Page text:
Oh, and Upec, my cable modem does have a 100 megabit connect, or at least I hope it does because there's 250 feet of cable between me and it, plugged directly into it at the other end, and my autosensing switches both register 100 megabit full duplex. It's an RCA brand, don't know what model number. That info is all the way across the house and I have a big math exam tomorrow so I'll only look if you're really interested.


-- Monkeys? What does this .sig have to do with monkeys? --
June 28, 2002 3:10:54 AM

A hub, by definition, is a multi port repeater. It sends a signal, regardless of source and destination out all of it's ports. If there's a PC attached, it'll get the data hitting it's NIC.

<b><font color=blue>~ What do you mean "It isn't working!"...Now where's my sonic screwdriver? ~ </font color=blue></b>
June 28, 2002 3:12:13 AM

Quote:

Hub: If you have a 10 MBps hub and ten computers are on the hub (and all computers are accessing info at the same time), then each computer can only pull info at 1 MBps (10/10=1). Also, hubs are subject to collisions as somebody said above.

That's correct, except for the collisions - switches are also subject to them, but not as often.
Quote:

Switch: 10 Computers all accessing at same time on a 10 MBps switch, all computers still pull info at 10 MBps.

That's not entirely true. A switch "connects" two ports together who are communicating. If you have a 10 port switch, and it's a "perfect" switch, then five users can communicate with five other users and all get 100 megabit duplex. This would be a situation where ports are communicating as follows:
1 <--> 2
3 <--> 4
5 <--> 6
7 <--> 8
9 <--> 10

If the ports are communicating like this instead:
1 <--> 2
3 <--> 4
5 <--> 8
6 <--> 8
7 <--> 8
9 <--> 1

then ports 1, 2, and 9 get 50 megabit each, and ports 5, 6, 7, and 8 get 33 megabit each, and ports 3 and 4 get full 100 megabit. (also, 1, 2, and 9 can collide w/ each other, as can 5, 6, 7, 8, and no collisions on 3 or 4.)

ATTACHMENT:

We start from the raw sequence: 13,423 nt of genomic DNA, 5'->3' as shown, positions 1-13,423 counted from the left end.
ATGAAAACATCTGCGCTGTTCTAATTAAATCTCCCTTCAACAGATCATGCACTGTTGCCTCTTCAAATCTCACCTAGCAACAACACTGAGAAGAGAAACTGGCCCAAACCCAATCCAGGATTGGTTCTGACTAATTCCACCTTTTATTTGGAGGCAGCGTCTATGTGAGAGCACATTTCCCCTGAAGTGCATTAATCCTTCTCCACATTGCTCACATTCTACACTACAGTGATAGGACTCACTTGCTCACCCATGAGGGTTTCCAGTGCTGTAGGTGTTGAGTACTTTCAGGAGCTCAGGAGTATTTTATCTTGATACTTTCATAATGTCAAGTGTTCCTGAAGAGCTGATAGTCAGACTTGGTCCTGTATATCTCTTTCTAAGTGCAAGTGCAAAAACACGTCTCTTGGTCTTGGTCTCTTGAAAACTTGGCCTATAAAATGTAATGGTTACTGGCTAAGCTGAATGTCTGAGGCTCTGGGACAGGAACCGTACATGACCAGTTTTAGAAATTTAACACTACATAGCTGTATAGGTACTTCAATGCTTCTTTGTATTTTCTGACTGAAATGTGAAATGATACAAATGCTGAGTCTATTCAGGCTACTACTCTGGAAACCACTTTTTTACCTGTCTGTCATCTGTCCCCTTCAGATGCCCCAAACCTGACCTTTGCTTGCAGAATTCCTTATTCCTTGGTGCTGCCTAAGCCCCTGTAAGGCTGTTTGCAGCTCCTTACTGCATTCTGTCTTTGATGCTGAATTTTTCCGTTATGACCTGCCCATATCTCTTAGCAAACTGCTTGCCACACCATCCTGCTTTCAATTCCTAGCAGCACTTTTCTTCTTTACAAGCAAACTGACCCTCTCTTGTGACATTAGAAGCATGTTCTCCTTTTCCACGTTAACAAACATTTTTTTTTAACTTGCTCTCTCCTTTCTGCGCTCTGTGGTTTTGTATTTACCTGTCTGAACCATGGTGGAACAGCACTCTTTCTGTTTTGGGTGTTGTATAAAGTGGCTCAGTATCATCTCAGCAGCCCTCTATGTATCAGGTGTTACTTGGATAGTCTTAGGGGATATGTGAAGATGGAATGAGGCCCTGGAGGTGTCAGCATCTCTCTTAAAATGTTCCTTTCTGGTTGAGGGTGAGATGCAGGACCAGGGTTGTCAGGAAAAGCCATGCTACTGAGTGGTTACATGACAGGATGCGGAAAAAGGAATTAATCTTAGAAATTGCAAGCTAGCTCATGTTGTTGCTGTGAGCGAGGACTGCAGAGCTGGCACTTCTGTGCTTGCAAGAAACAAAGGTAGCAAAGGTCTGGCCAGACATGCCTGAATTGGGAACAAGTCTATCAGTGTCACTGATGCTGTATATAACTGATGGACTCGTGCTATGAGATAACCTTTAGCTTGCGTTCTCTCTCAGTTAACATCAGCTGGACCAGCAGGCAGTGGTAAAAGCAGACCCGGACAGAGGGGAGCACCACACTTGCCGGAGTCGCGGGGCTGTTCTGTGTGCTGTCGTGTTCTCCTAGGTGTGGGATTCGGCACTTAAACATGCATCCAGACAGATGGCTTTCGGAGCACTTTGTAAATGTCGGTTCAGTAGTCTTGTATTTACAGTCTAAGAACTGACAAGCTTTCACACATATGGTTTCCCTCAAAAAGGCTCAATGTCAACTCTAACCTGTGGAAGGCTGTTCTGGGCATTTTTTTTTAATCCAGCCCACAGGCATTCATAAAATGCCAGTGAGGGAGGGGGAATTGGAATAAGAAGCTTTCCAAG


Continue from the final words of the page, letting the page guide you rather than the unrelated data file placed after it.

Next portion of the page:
-- Monkeys? What does this .sig have to do with monkeys? --
June 28, 2002 3:37:27 AM

Quote:

A hub, by definition, is a multi port repeater. It sends a signal, regardless of source and destination out all of it's ports.

Oh, we're talking about two different things... I meant repeater as in it amplifies and retransmits the signal. Repeater as another name for 'hub' is a different meaning, means it repeats the signal on all ports like you said.

ftp://ftp.linksys.com/pdf/ezxs55wv2ug.pdf

bottom left of page 4 by Acrobat's numbering, or bottom of page 2 by the manual's page numbers... (sory Upec, didn't notice the page number thing before, you looked at manual's page 4 I looked at Acrobat's page 4) but it says:
<i><b>
In Fast Ethernet networks, your 10/100 Switch acts as a repeater, regenerating data signals before passing them on to the next device. Hubs do not function as repeaters.
</b></i>

-- Monkeys? What does this .sig have to do with monkeys? --
June 28, 2002 10:11:35 PM

By hub, I mean each port takes the signal and repeats it. No more, no less.

Hubs are essentially dumb devices. They can be used as repeaters.

<b><font color=blue>~ What do you mean "It isn't working!"...Now where's my sonic screwdriver? ~ </font color=blue></b>